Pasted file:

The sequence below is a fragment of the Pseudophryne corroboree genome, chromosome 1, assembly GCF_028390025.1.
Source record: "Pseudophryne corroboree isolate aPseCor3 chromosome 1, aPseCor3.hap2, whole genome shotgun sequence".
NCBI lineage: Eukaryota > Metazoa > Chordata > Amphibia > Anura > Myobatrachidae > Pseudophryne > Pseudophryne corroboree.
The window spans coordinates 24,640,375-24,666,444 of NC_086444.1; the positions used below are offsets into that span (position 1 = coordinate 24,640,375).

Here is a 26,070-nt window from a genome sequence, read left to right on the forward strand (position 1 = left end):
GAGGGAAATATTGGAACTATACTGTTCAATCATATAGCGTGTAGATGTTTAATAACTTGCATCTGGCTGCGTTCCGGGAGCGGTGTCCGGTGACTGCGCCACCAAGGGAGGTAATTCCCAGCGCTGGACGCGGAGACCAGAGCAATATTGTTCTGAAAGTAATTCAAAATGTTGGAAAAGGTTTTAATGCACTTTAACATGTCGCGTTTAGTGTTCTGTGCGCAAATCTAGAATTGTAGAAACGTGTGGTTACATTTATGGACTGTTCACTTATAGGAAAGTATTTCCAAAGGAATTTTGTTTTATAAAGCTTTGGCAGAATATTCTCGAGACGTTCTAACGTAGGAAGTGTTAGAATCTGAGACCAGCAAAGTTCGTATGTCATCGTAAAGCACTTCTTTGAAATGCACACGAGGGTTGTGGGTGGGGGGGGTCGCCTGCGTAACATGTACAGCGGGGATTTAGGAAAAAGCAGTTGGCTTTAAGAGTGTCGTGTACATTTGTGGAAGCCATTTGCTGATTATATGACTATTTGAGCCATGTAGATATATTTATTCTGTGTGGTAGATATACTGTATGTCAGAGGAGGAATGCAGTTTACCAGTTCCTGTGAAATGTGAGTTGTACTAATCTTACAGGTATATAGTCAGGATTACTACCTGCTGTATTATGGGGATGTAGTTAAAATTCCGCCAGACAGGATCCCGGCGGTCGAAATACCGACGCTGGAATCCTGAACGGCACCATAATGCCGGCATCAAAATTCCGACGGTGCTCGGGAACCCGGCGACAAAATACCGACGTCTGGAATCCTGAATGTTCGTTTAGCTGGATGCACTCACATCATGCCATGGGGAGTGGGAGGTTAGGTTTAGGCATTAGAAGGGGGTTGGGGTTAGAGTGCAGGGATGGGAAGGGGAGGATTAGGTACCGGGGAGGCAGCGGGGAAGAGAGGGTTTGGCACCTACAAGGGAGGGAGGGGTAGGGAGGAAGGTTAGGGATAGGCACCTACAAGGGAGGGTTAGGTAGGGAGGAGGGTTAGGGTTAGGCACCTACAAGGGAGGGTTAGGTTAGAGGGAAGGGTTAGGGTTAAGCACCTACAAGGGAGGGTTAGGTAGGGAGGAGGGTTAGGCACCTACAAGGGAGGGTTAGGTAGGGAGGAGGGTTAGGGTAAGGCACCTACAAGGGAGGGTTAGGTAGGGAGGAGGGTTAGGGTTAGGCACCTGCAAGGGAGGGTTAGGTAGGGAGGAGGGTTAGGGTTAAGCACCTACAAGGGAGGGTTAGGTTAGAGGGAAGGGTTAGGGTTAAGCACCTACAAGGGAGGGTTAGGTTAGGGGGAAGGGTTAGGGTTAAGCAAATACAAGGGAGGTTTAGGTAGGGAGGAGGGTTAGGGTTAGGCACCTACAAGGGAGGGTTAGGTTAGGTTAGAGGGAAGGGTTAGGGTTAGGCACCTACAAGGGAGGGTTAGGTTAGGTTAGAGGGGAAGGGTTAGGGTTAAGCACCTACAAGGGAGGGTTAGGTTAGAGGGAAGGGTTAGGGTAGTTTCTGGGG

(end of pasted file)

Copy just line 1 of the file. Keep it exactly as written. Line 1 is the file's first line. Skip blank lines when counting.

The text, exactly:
The sequence below is a fragment of the Pseudophryne corroboree genome, chromosome 1, assembly GCF_028390025.1.